Article

Melatonin and synthetic melatonergic agonists: actions and metabolism in the central nervous system.

Johann Friedrich Blumenbach Institute of Zoology and Anthropology, University of Goettingen, Goettingen, Germany.
Central Nervous System Agents in Medicinal Chemistry(Formerly Current Medicinal Chemistry - Central Nervous System Agents) 05/2012; 12(3):189-216. DOI: 10.2174/187152412802430129
Source: PubMed

ABSTRACT The CNS is both source and target of melatonin. This methoxyindole formed in the pineal gland is also produced in other CNS regions and additionally enters the brain by uptake from the circulation as well as via the pineal recess. The mammalian circadian pacemaker, the suprachiasmatic nucleus (SCN), not only controls the pineal, but also receives a feedback information on darkness. Two G protein-coupled melatonin receptors, MT1 and MT2, are responsible for the transduction of many melatonergic actions. High receptor densities are especially found in the SCN, but their presence at lower expression levels in other areas is functionally important. Various metabolites and analogs are formed in the CNS, such as N-acetylserotonin, 5-methoxytryptamine, 5-methoxytryptophol, 5-methoxylated kynuramines, and even 6-sulfatoxymelatonin. The chronobiological effects of melatonin go beyond the resetting of a single circadian oscillator. They contribute to phase relationships between oscillatory subsets and are required for robust rhythm amplitudes. CNS effects of melatonin comprise sleep initiation, antiexcitatory, antiepileptic, antinociceptive, anxiolytic, proneurotrophic, antiinflammatory, antioxidant and other neuroprotective actions. The role as a sleep-promoting compound, which is limited by its short half-life in the circulation, has led to the development of controlled-release formulations and of various synthetic agonists, such as ramelteon, agomelatine, tasimelteon, TIK-301, UCM765 and UCM924. Their differences concerning receptor affinities, preferences for receptor subtypes, and pharmacokinetics are discussed, as well as additional antidepressive actions of agomelatine and TIK-301 based on properties as antagonists of the serotonergic 5-HT2C receptor. Indirect antidepressive effects by melatonergic drugs are largely explained by circadian readjustments.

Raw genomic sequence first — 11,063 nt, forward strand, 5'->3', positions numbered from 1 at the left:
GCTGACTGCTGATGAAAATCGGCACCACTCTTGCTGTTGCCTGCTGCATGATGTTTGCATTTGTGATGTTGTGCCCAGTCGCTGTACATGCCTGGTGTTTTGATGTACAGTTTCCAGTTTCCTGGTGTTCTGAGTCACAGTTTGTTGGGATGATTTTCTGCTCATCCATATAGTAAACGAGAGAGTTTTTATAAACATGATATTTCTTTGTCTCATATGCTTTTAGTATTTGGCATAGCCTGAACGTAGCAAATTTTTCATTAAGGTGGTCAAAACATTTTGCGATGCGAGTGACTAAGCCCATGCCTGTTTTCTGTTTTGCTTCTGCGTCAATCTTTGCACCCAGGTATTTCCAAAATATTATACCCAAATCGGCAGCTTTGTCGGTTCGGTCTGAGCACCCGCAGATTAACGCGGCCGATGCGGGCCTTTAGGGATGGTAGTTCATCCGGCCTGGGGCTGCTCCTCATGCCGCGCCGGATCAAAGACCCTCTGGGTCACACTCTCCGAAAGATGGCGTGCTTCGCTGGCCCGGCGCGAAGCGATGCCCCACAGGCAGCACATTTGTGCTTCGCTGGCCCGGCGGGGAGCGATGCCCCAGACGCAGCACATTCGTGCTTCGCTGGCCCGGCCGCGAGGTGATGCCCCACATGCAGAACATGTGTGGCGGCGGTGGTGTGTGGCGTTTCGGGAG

0 Bookmarks
 · 
169 Views
  • [Show abstract] [Hide abstract]
    ABSTRACT: Melatonin (N-acetyl-5-methoxytryptamine) is widely known as "the darkness hormone". It is a major chronobiological regulator involved in circadian phasing and sleep-wake cycle in humans. Numerous other functions, including cyto/neuroprotection, immune modulation, and energy metabolism have been ascribed to melatonin. A variety of studies have revealed a role for melatonin and its receptors in different pathophysiological conditions. However, the suitability of melatonin as a drug is limited because of its short half-life, poor oral bioavailability, and ubiquitous action. Due to the therapeutic potential of melatonin in a wide variety of clinical conditions, the development of new agents able to interact selectively with melatonin receptors has become an area of great interest during the last decade. Therefore, the field of melatonergic receptor agonists comprises a great number of structurally different chemical entities, which range from indolic to nonindolic compounds. Melatonergic agonists are suitable for sleep disturbances, neuropsychiatric disorders related to circadian dysphasing, and metabolic diseases associated with insulin resistance. The results of preclinical studies on animal models show that melatonin receptor agonists can be considered promising agents for the treatment of central nervous system-related pathologies. An overview of recent advances in the field of investigational melatonergic drugs will be presented in this review.